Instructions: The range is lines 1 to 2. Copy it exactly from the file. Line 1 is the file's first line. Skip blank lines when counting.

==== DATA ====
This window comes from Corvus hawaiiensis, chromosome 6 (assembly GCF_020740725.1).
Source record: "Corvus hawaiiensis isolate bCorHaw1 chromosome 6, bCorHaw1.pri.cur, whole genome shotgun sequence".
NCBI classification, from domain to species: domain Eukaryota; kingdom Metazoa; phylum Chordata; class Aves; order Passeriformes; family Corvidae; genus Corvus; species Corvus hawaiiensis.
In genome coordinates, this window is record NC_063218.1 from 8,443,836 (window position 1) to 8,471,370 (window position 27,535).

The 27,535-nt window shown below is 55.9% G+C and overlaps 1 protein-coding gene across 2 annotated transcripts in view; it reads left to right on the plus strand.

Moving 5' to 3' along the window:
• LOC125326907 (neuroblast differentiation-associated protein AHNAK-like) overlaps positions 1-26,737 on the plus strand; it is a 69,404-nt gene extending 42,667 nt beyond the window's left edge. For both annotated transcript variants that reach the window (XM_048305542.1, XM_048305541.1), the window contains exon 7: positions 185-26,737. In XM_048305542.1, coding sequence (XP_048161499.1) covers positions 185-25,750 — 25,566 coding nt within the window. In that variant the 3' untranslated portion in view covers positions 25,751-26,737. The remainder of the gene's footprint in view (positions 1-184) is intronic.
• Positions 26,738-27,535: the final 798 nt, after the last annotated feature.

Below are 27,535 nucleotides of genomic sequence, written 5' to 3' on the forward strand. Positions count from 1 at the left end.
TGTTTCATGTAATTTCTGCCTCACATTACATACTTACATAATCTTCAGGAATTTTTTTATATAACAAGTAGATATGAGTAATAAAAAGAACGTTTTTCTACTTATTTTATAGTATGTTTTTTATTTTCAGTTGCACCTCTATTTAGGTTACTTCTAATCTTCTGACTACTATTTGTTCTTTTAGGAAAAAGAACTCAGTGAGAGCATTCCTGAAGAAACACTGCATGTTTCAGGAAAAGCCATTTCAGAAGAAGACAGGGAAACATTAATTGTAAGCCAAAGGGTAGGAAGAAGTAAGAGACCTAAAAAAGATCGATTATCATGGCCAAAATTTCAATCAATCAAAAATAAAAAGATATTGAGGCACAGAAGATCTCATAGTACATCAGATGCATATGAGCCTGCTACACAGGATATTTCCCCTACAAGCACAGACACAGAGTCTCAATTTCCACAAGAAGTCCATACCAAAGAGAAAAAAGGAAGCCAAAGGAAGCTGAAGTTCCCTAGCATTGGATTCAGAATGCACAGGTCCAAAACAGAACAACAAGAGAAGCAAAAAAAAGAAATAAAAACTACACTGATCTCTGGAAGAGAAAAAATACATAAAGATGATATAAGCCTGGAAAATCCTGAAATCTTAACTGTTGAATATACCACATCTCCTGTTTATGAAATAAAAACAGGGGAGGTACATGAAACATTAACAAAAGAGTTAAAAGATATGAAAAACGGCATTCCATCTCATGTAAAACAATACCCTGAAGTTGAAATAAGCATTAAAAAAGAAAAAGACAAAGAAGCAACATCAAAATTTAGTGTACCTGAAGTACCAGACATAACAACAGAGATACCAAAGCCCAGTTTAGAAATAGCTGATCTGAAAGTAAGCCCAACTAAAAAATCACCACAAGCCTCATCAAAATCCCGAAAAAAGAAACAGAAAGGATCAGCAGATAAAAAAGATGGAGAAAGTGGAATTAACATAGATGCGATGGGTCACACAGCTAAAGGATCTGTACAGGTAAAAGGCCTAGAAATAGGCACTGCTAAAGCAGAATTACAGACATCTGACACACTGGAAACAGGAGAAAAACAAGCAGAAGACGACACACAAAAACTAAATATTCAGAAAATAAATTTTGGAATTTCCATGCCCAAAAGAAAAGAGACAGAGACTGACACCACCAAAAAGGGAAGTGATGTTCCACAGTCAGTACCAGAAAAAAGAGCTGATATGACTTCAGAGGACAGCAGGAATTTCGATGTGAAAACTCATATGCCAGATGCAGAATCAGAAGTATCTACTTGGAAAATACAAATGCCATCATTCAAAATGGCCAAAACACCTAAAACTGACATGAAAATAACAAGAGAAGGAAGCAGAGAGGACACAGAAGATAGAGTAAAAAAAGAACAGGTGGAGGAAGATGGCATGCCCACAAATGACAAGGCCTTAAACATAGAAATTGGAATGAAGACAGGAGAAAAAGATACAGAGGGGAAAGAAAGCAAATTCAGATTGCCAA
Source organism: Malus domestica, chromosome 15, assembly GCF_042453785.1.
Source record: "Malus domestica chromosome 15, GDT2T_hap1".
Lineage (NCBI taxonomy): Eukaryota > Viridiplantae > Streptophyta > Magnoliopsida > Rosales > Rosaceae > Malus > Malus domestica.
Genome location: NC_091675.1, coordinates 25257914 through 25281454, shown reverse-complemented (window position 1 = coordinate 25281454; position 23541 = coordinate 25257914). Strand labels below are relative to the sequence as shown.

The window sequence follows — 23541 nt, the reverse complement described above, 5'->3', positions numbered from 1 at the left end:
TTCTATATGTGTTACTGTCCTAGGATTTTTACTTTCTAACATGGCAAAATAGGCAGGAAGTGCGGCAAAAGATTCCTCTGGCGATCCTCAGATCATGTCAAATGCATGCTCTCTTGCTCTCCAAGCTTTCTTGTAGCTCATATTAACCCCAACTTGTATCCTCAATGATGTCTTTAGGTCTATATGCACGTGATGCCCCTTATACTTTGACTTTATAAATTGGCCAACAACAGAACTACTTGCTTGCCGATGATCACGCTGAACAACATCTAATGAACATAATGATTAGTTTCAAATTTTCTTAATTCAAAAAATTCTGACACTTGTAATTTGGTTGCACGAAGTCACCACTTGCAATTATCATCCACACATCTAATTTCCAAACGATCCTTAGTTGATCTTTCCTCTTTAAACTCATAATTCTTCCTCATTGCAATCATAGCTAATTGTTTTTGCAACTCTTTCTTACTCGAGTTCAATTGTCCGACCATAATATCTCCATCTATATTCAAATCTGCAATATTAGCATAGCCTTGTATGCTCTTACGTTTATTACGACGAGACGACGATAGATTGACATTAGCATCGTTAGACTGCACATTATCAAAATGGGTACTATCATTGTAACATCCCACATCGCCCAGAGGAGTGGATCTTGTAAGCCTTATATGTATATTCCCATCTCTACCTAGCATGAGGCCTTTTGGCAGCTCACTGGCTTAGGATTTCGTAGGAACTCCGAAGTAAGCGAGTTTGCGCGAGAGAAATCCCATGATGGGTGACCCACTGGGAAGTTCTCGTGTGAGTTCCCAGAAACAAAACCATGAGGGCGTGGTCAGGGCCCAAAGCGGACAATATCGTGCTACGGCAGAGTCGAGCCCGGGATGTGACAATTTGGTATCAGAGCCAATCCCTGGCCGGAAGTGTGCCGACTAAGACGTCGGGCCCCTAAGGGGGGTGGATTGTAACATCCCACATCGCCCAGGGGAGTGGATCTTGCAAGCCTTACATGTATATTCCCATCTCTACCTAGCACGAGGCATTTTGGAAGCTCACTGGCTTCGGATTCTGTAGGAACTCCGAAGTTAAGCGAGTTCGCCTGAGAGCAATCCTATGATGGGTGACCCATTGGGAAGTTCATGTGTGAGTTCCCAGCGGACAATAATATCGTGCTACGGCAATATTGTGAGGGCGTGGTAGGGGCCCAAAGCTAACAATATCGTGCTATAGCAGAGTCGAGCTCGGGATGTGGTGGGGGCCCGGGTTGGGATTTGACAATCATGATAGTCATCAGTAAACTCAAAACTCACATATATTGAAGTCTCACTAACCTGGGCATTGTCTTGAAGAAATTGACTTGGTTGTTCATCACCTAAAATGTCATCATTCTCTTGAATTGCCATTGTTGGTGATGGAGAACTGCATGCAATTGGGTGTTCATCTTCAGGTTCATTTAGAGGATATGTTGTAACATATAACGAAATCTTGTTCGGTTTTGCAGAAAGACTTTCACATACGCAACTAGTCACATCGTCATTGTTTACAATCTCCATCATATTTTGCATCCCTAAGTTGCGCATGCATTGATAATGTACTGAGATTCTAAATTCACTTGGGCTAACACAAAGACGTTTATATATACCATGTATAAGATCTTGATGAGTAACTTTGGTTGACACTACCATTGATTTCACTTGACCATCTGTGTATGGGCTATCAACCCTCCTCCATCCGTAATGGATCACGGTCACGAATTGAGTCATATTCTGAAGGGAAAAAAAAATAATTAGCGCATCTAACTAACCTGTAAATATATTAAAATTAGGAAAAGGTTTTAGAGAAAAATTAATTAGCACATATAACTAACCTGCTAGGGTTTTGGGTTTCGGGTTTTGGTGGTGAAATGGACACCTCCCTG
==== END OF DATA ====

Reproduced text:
This window comes from Corvus hawaiiensis, chromosome 6 (assembly GCF_020740725.1).
Source record: "Corvus hawaiiensis isolate bCorHaw1 chromosome 6, bCorHaw1.pri.cur, whole genome shotgun sequence".